Hello exchemist. long time no see.

How are you going to gain or lose momentum when the distance travelled in both directions is the same and the movement of the aether is constant? Evidentaly the M-M experiment did show some movement of the aether just not what they expected. There experiment was predicting the earth's movement around the sun which is much slower then the suns movement around the galaxy and then even slower then the galaxy's movement through the universe!

If you have a water wave travelling in still water, at speed w, and reflecting off a wall a distance d away, the time taken for it to get out and back , T =

**2d/w. **
If there is a current of speed c towards the wall, the speed of a wave travelling with the current will be w+c and that when it is going against the current will be w-c.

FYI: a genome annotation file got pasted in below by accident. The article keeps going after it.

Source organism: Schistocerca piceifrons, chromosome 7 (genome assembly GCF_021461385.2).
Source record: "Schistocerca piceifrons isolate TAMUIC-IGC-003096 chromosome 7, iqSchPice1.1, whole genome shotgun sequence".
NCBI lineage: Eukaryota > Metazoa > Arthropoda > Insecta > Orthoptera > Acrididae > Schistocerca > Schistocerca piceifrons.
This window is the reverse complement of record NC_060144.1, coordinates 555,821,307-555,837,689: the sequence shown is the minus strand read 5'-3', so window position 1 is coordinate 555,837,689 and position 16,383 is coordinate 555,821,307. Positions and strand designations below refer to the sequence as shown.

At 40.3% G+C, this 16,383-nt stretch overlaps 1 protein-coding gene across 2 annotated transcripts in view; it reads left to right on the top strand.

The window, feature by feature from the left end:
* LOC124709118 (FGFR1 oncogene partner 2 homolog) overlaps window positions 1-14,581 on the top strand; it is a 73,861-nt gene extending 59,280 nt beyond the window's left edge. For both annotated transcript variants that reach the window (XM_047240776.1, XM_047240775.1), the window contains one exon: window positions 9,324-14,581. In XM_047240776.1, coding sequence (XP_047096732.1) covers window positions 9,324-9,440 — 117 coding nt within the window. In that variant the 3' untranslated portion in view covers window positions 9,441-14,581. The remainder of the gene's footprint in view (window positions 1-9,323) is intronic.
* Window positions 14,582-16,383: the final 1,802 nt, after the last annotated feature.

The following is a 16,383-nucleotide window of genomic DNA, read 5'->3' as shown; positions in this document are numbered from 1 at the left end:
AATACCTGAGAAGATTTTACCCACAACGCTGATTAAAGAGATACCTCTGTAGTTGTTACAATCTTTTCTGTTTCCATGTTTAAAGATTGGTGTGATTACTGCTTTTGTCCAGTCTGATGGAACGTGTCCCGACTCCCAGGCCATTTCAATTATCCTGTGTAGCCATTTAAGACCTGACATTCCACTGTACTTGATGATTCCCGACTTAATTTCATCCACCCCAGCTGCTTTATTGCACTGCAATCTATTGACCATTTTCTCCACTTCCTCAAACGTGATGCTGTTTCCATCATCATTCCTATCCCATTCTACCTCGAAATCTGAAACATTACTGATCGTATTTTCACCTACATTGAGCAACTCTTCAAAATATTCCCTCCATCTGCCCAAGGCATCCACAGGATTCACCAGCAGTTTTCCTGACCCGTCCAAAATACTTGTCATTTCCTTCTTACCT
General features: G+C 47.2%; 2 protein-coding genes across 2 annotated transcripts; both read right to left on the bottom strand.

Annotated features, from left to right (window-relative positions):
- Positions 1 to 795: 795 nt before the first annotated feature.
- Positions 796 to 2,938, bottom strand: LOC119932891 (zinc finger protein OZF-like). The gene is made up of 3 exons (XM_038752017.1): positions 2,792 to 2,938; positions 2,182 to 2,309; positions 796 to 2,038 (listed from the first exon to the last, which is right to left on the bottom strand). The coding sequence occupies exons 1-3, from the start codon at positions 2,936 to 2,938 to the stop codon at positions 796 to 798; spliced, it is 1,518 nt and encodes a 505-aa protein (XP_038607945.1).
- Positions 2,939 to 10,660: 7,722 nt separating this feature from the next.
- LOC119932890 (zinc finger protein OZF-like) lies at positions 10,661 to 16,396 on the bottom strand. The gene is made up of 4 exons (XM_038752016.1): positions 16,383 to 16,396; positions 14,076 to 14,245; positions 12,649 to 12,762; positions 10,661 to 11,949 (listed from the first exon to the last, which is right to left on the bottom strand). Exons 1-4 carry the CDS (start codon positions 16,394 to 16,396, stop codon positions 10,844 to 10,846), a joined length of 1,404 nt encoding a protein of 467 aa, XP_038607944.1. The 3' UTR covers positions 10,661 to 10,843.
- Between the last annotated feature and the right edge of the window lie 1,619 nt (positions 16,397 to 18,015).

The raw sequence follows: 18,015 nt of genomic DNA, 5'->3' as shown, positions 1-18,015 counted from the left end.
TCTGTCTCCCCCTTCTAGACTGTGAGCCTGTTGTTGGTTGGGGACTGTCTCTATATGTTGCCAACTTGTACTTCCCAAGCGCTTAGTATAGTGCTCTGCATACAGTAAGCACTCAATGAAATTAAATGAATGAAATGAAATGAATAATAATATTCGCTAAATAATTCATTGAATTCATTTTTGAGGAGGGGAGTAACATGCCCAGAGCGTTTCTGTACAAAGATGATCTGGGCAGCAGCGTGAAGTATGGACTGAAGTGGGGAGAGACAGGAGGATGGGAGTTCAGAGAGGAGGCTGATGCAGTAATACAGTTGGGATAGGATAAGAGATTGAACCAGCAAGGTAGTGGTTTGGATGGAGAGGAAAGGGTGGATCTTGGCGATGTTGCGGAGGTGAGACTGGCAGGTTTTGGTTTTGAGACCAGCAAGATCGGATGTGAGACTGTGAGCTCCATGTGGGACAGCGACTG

If it travels the same distance d, hits the reflecting wall and comes back, the time it takes to get to the wall is d/(w+c). The time for the return journey is d/(w-c). So the total time T for out and back is now d/(w+c) + d/(w-c) =

**2dw/(w² - c²).** You can see that when c=0, i.e. still water, this becomes 2d/w, as it should. BUT, as c increases, the denominator gets smaller, so

** T gets larger**. Indeed when c=w, the denominator vanishes and the time becomes infinite. This makes sense when you think about it because the time taken to get back increases faster than the outward time and when c=w the wave can't get back at all

The above is the principle Michelson and Morley would have used.

Asking about momentum is a distraction. A wave does not have a mean momentum. It is a travelling disturbance, not a material object. What is the mass of a wave, after all? It does not make sense.